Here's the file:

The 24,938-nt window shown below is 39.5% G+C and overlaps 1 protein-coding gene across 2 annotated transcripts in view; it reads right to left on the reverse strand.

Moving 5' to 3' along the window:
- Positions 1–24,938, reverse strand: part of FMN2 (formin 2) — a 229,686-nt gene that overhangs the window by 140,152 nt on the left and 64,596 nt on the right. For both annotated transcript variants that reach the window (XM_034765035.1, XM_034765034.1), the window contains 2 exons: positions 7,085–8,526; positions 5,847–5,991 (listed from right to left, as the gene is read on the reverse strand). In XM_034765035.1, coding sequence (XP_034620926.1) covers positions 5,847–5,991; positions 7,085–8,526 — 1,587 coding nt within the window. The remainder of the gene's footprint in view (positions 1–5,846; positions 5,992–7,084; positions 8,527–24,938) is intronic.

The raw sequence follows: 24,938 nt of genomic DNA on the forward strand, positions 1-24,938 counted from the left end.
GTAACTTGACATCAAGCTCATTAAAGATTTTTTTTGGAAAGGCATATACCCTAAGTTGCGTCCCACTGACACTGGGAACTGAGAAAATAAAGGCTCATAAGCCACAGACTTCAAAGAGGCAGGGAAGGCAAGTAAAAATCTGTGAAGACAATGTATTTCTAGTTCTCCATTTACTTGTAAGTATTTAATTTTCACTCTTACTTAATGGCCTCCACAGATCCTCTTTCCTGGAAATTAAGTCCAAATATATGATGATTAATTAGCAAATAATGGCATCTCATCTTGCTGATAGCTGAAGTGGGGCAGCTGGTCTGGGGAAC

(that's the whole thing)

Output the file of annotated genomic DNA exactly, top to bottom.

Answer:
The 24,938-nt window shown below is 39.5% G+C and overlaps 1 protein-coding gene across 2 annotated transcripts in view; it reads right to left on the reverse strand.

Moving 5' to 3' along the window:
- Positions 1–24,938, reverse strand: part of FMN2 (formin 2) — a 229,686-nt gene that overhangs the window by 140,152 nt on the left and 64,596 nt on the right. For both annotated transcript variants that reach the window (XM_034765035.1, XM_034765034.1), the window contains 2 exons: positions 7,085–8,526; positions 5,847–5,991 (listed from right to left, as the gene is read on the reverse strand). In XM_034765035.1, coding sequence (XP_034620926.1) covers positions 5,847–5,991; positions 7,085–8,526 — 1,587 coding nt within the window. The remainder of the gene's footprint in view (positions 1–5,846; positions 5,992–7,084; positions 8,527–24,938) is intronic.

The raw sequence follows: 24,938 nt of genomic DNA on the forward strand, positions 1-24,938 counted from the left end.
GTAACTTGACATCAAGCTCATTAAAGATTTTTTTTGGAAAGGCATATACCCTAAGTTGCGTCCCACTGACACTGGGAACTGAGAAAATAAAGGCTCATAAGCCACAGACTTCAAAGAGGCAGGGAAGGCAAGTAAAAATCTGTGAAGACAATGTATTTCTAGTTCTCCATTTACTTGTAAGTATTTAATTTTCACTCTTACTTAATGGCCTCCACAGATCCTCTTTCCTGGAAATTAAGTCCAAATATATGATGATTAATTAGCAAATAATGGCATCTCATCTTGCTGATAGCTGAAGTGGGGCAGCTGGTCTGGGGAAC